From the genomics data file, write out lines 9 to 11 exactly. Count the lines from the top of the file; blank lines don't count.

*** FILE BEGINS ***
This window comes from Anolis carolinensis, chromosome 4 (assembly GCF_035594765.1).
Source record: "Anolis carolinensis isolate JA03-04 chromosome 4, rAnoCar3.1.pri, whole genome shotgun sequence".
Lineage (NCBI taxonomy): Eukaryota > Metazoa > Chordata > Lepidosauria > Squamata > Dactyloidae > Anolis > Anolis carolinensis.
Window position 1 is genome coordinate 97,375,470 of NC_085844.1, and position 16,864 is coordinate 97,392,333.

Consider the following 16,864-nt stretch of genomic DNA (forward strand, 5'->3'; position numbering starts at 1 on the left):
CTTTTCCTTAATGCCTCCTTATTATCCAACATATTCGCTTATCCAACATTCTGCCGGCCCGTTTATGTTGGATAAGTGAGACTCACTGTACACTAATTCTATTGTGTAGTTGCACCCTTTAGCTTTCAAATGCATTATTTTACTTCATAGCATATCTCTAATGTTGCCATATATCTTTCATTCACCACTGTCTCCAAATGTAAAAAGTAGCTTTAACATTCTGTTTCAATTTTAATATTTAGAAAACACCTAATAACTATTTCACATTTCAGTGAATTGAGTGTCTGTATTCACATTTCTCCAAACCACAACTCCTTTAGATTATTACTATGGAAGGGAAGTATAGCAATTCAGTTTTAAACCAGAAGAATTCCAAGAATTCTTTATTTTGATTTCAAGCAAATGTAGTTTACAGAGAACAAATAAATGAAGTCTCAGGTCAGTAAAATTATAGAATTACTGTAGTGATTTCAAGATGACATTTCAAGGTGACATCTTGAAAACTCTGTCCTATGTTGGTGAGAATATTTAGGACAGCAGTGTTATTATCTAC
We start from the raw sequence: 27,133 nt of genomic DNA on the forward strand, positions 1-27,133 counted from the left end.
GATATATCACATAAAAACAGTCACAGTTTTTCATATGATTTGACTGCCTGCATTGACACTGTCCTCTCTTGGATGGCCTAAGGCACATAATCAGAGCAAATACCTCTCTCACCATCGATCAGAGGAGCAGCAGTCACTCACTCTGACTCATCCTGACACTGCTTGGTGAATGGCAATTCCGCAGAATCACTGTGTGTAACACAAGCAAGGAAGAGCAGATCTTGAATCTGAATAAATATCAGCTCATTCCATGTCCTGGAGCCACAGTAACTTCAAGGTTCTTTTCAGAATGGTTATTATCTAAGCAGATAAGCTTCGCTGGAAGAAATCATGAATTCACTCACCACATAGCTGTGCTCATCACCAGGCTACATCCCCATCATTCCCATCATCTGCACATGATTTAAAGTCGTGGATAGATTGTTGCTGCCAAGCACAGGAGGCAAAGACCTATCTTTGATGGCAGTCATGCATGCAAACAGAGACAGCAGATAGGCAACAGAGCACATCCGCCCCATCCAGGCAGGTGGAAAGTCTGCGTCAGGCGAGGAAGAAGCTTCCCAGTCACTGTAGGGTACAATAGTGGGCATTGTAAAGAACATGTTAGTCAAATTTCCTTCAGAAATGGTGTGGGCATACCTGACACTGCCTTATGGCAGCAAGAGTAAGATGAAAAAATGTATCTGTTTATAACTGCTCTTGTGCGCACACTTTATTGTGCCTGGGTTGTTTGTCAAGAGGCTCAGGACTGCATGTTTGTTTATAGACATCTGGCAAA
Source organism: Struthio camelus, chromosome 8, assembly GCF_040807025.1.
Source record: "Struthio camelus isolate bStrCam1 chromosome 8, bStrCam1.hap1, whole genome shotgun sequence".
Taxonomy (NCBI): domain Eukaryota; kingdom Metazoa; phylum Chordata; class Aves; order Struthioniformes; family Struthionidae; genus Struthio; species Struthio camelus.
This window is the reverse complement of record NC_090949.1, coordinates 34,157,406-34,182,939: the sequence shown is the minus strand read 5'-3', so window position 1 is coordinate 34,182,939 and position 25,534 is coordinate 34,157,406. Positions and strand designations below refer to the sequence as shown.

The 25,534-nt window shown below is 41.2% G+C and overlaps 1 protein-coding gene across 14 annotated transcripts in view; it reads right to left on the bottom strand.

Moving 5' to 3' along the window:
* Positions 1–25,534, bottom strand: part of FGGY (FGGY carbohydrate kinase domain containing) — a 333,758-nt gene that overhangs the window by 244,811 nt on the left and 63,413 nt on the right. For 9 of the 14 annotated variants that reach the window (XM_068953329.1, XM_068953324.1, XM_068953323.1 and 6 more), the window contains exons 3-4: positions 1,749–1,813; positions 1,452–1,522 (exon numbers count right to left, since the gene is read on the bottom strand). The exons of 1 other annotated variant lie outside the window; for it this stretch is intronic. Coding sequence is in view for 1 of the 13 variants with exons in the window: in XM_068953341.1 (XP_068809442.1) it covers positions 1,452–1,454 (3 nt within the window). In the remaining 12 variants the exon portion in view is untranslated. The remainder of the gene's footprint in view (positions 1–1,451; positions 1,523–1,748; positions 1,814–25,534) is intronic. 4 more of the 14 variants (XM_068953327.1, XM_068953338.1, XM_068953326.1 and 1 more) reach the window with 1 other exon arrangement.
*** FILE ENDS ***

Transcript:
Source organism: Struthio camelus, chromosome 8, assembly GCF_040807025.1.
Source record: "Struthio camelus isolate bStrCam1 chromosome 8, bStrCam1.hap1, whole genome shotgun sequence".
Taxonomy (NCBI): domain Eukaryota; kingdom Metazoa; phylum Chordata; class Aves; order Struthioniformes; family Struthionidae; genus Struthio; species Struthio camelus.